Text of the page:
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Paula Noonan

Since guns are important to U.S. Rep Lauren Boebert (R-Rifle), she should know that her Republican primary opponent for U.S. Congressional District 3 is a straight-shooter. State Sen. Don Coram (R-Montrose) doesn’t spend time like eight-year-olds packing their six-shooters in their holster to show off their western Colorado bona fides. He simply works diligently to take care of the Western Slope and every other Coloradans’ interests.

How refreshing is it that Coram sees everyone in the square state as one of his constituents while at the same time fairly representing the particular voters in his district? Some might say he’s not perfect in this regard. Who is? In 2012, he was the deciding vote against a gay rights civil-union bill even though his son is gay. He took this vote because he believed his constituents wanted him to vote that way. Now, 10 years later with gay marriage common, maybe he’d take a different stand. But the point here is, if a voter is concerned that Coram will put his personal concerns ahead of his voters, he demonstrably will not.

Coram has a 12-year legislative record to examine. He started in the state House of Representatives with a Republican majority (remember those days?). He got his feet wet. By the time he moved to the state Senate, he’d established his areas of concern as defined by bills sponsored. So, in the House in 2016, he sponsored 19 bills, passed 9 and lost 10. In the Senate in 2017, he sponsored 42 bills, passed 26 and lost 16. Of those 42 bills, 40 had bipartisan sponsorship.

This session, Coram sponsored 31 bills; 24 passed and 7 failed. Thirty bills sponsored were bipartisan. Maybe to some this is not good. But if legislators in the minority want to accomplish goals beneficial to their districts, they need to hop onto bipartisan bills and make the legislation work for everyone, including the minority party.

As examples, Boebert and her team have taken shots at Coram for his work on hemp legislation. He’s sponsored hemp, retail and medical marijuana bills. He sees industrial hemp as a growth crop for Colorado. He wants the state to have a jump on the business which he pursued with SB18-235 to create an industrial hemp research and development authority. He added to this initiative with SB18-205 to declare hemp as an agricultural rather than a THC product. Both bills launched the hemp business for farmers. That Coram has participated in some small ways in this growth industry is a non-issue in a state that endorses free enterprise.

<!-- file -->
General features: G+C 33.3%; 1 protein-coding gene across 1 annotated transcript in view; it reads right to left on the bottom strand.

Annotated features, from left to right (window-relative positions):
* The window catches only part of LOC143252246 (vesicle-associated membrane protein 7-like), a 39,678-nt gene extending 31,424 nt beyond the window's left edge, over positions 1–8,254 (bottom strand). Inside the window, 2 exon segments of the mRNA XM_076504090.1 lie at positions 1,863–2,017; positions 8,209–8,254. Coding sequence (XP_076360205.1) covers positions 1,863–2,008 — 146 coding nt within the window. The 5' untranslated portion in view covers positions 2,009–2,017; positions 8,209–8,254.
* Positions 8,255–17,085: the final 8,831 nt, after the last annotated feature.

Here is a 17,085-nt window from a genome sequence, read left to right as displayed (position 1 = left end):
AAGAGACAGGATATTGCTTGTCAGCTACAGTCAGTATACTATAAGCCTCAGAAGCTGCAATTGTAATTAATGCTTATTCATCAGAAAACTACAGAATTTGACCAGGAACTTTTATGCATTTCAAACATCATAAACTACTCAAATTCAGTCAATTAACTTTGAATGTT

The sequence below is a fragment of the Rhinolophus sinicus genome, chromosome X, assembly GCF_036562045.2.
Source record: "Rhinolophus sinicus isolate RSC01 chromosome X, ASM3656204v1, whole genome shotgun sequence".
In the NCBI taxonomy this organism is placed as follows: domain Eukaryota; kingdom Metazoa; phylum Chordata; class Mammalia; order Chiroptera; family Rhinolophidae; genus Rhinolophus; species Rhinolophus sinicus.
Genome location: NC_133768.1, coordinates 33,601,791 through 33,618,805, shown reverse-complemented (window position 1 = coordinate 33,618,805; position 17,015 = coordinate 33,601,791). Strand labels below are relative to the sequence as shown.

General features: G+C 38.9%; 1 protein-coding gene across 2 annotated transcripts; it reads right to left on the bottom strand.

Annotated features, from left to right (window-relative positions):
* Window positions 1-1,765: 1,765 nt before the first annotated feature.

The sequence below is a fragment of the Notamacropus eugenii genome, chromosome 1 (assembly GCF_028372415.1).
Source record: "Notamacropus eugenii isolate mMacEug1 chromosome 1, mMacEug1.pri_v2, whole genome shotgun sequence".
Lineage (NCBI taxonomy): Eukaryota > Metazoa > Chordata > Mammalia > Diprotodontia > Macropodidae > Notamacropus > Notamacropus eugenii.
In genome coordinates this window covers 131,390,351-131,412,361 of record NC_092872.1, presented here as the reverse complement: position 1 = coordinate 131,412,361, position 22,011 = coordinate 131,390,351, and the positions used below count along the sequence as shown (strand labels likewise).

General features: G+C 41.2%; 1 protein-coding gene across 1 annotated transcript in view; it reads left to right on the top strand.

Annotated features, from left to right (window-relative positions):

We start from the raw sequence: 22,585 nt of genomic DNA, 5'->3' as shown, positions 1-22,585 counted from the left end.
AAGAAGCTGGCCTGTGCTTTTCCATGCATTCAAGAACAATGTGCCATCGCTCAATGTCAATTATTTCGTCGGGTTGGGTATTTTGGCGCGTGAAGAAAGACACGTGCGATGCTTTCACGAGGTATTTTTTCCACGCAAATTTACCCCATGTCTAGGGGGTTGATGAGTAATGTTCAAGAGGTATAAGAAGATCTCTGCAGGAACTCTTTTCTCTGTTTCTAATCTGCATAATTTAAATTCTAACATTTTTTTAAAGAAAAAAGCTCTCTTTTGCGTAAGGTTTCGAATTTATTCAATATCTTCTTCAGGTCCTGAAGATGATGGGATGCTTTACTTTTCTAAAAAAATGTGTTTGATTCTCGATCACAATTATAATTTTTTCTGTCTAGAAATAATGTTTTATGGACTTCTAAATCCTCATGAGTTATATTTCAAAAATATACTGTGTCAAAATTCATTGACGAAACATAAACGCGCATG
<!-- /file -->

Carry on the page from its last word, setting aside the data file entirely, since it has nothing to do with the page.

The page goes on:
Questioning Coram’s integrity as a legislator is bad target practice. Nowadays, it takes a Republican with guts to sponsor bills on prescription drug coverage for contraception. He sponsored this legislation in 2017 when it failed, and again in 2018 when it passed. To add to his concern for women’s rights, he sponsored a bill in 2019 to remove statutes of limitation for sexual assault victims to pursue civil action.

Coram has taken on the issues of rural education, especially the problem for rural districts in attracting teachers. He’s worked bills to help teachers pay off their loans to encourage them to work in rural areas. He’s focused on school lunches and other nutrition programs to help farmers and other producers by incentivizing schools to buy locally. Thinking ahead of the trend, he sponsored legislation in 2017 to test for lead in school drinking water. He’s also enabled broadband to reach rural communities by expanding service providers and supporting broadband financing.

Coram looks to support and grow the outdoor industry which helps his mountain constituents and everyone else in Colorado who appreciates our natural riches. He sponsored legislation for an outdoor recreation office in the governor’s economic development office. He’s supported an increase of funding for parks and wildlife. He’s worked to set up cameras in remote areas to build wildfire detection and warning systems.

Coram has even moved into the health-care industry to control expenses. He teamed with Rep. Chris Kennedy in 2017 to set up an annual reporting requirement for hospitals with non-reimbursed expenditures. It failed then, but since that time transparency in financial reporting by hospitals has greatly improved to enable the state and individuals to figure out how to spend health-care dollars.

These are substantial accomplishments. Coram’s success depends on working with others within his own party and across the aisle. He’s not a spit-in-the-eye-of-the-enemy kind of guy.

Paula Noonan owns Colorado Capitol Watch, the state’s premier legislature tracking platform.

Paula Noonan owns Colorado Capitol Watch, the state’s premier legislature tracking platform.

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